Florence Crittenton staff and teen families continue to navigate the COVID-19 pandemic in innovative ways our campus remains closed. Like many families, our young moms work to maintain a routine while staying at home. FloCrit teen moms are juggling their…
Florence Crittenton staff and teen families continue to navigate the COVID-19 pandemic in innovative ways our campus remains closed. Like many families, our young moms work to maintain a routine while staying at home. FloCrit teen moms are juggling their own education and coursework in addition to keeping their children learning and engaged with activities facilitated by FloCrit Early Childhood Education Center teachers. Student and Family Support staff conduct weekly check-ins with moms and continue to provide resources from basic needs items to options for remote mental healthcare. The FloCrit development and administrative staff continue to raise funds, engage the community, and keep FloCrit operational. Hear from members of the FloCrit community about what their current reality looks and feels like.
Chalaya D., Senior, and her almost 2-year-old daughter Jia
I feel scared but I’m hopeful. It’s been really hard, honestly, but we are hanging in there.
My baby misses her friends. I miss going to school. I’ve never wanted to go to school so much in my life. We’ve kept the same routine. Every morning, Jia still wakes up for her school schedule at the regular time. I let her play on ABCmouse, play outside with chalk, and keep her still learning while she’s not at school. She’s been learning how to write her name with chalk. She learned how to sing her ABC’s. When she takes a nap, I clean, I read, I catch up on stuff. I’m in GED so there’s not much I can do for school. I have one test left.
My partner, his dad, and his cousin are essential workers. We stay in separate areas of our place all day. We are social distancing.
Family Advocate Kimble dropped off my first bag of supplies. Joyce, the English teacher, dropped off my second bag and computer. The supplies are helpful. We are stocked up on diapers so we don’t have to go to the store to fight people. The gift cards I use to buy food and stuff like that.
Donica Snyder, Florence Crittenton Services Family Advocate Manager
While we’ve been gone, we want to make sure our families have what they need. We’ve been sending packages with diapers and wipes and gift cards for food. Our family advocates have been available to talk, whether that’s around a difficult and challenging conversation or the new latest TV show. Our Early Childhood Education Center has been putting virtual content together for our little ones to keep them engaged.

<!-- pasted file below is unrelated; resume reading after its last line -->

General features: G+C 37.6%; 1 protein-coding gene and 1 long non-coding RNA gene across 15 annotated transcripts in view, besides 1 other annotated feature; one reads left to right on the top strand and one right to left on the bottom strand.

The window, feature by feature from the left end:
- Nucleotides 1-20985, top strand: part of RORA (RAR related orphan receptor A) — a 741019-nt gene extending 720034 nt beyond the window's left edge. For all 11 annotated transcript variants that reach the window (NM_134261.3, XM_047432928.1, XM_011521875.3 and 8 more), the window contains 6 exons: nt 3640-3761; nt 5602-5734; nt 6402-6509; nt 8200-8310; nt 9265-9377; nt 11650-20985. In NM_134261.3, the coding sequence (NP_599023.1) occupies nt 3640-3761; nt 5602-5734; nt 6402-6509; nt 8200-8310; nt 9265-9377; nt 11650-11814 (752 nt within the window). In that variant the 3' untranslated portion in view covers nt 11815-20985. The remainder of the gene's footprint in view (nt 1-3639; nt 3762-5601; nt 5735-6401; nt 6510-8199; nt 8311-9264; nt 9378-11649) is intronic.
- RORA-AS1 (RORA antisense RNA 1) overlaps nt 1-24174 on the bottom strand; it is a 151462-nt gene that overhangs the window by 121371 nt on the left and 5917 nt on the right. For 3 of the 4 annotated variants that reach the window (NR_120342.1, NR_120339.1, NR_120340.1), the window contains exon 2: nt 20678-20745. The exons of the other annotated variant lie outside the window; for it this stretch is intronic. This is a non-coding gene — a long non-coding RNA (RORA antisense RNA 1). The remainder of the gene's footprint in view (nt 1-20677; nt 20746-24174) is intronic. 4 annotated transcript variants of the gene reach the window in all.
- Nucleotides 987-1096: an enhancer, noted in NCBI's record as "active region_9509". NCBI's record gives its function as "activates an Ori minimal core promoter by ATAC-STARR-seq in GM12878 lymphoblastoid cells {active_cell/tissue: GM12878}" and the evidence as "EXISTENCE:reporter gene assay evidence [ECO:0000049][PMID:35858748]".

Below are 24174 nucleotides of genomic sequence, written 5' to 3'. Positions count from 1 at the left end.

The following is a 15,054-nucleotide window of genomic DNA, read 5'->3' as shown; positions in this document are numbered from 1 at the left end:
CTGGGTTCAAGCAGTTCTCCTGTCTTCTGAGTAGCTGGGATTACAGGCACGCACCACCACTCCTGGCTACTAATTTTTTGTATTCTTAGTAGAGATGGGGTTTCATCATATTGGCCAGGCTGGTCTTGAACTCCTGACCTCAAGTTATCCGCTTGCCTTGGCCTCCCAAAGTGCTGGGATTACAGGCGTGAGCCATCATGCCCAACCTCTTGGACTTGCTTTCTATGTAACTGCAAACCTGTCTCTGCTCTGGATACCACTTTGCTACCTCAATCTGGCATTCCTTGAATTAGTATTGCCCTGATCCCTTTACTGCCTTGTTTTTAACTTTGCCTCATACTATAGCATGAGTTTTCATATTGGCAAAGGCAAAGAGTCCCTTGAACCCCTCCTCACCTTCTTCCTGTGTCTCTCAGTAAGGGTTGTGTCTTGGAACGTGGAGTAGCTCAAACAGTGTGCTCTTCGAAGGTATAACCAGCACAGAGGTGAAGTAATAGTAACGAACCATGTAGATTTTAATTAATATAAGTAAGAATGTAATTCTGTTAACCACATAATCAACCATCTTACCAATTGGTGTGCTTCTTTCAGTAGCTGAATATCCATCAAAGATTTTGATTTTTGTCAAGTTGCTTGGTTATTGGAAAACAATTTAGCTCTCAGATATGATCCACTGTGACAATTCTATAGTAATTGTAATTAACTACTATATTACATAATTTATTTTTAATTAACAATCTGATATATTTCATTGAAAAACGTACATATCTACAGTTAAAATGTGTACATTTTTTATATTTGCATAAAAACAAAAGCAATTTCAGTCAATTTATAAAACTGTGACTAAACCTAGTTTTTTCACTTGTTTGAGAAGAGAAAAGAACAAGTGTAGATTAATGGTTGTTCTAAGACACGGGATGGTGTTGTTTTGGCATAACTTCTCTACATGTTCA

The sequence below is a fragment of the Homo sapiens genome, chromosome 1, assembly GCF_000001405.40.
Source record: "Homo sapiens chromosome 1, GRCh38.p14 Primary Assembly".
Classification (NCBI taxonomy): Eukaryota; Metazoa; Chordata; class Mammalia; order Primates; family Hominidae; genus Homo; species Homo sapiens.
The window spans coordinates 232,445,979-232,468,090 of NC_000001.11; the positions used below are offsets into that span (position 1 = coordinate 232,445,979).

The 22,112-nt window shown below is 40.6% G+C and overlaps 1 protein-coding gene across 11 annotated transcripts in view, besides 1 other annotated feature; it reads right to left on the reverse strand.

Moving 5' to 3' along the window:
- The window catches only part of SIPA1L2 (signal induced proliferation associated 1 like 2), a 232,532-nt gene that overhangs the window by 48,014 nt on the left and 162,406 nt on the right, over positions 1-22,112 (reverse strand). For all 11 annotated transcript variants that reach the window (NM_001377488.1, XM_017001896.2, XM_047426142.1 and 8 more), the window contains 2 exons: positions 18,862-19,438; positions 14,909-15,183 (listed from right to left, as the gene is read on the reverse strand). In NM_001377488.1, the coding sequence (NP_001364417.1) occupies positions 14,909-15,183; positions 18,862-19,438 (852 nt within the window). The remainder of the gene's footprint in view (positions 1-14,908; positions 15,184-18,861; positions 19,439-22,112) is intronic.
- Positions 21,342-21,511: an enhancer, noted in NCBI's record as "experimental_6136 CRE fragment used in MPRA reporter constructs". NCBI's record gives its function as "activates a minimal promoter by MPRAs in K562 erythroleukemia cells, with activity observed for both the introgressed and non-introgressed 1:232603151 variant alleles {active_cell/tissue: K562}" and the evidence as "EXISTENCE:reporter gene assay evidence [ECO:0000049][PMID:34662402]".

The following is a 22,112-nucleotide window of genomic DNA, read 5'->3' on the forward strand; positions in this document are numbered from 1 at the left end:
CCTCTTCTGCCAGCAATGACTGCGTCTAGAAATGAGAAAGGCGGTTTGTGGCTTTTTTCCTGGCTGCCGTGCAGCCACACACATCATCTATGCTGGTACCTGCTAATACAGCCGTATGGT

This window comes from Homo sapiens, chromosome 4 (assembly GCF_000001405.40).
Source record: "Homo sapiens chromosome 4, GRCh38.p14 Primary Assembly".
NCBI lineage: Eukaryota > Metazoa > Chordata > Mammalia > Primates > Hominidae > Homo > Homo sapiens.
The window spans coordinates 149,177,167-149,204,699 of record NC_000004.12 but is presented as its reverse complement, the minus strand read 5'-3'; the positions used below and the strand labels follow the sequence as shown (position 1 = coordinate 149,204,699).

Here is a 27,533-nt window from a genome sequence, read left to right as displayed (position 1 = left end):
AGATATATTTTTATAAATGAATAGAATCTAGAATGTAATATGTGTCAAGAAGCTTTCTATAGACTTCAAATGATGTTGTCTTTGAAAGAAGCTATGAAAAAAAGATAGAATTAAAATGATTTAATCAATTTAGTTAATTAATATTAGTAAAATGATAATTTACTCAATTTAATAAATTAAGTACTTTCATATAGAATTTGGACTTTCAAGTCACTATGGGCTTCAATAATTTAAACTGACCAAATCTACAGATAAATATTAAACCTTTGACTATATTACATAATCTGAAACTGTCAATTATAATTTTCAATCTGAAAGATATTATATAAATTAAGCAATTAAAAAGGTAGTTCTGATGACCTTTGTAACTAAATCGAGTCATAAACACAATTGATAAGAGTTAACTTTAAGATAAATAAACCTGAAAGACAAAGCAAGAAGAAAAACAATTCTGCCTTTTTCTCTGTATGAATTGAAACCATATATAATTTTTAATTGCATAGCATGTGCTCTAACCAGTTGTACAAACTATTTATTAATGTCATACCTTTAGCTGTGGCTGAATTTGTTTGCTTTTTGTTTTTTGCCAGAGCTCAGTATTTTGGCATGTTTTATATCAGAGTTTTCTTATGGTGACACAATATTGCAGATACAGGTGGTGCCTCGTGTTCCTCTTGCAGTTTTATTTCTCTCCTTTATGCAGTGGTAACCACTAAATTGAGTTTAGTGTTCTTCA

Michelle Wright, Florence Crittenton High School Principal
After our first week of remote learning, it was so uplifting to hear about girls who right away have been in touch with staff members and who are logging on to complete tasks, or even just to say hello. As mentioned so many times before, we know at FloCrit that connection is first and is a priority. We want to use this time to make sure we are connecting with our students and, as our trauma-informed staff always does, to make sure they feel supported and safe to continue learning as they can. To accomplish that, we need to maintain flexibility with our scholars. Knowing and understanding that so many of them have loads of additional challenges at home, we anticipate that girls will be able to engage only as they are able. We will continue to dialogue about girls who are not engaging so that above all else, we can check in on them to make sure they and their families and babies are doing ok.
This school year, we started a pilot of our Blended Learning model, which sets up more self-paced structure for student learning. Teachers who are a part of the pilot were tasked with creating a course with all materials, tasks, and assessments in the online program Schoology so that they could be accessed at any time by our moms. Teachers have learned to incorporate a variety of technology tools to support our young moms as they learn the material. This also supports moms where they are in learning, especially if they are unable to physically attend school on a regular basis; students who have been absent can access work from home or, even if they have not accessed learning at home during the absence, can pick up where they left off when they return to school because the course and all materials are easily accessible. The pilot this year has really given our teachers a head start with remote learning they are facing during school closures this quarter.
MonaLisa Martinez, Early Childhood Education Center Director
Each week on Tuesdays and Thursdays at 10 a.m., staff and volunteers share stories with our moms and their children via livestream on our Facebook page during Literacy in the Living Room. “Story time has brought some familiarization to our children by seeing us and hearing us as we read to them,” says Martinez. “It keeps them engaged in literacy while keeping the connection between us.” You can be a Story Leader and share your favorite story. Email Development Associate, Casey Short, at firstname.lastname@example.org to sign up.
Support our teen families and staff by signing up to volunteer virtually, leaving a message of support and more.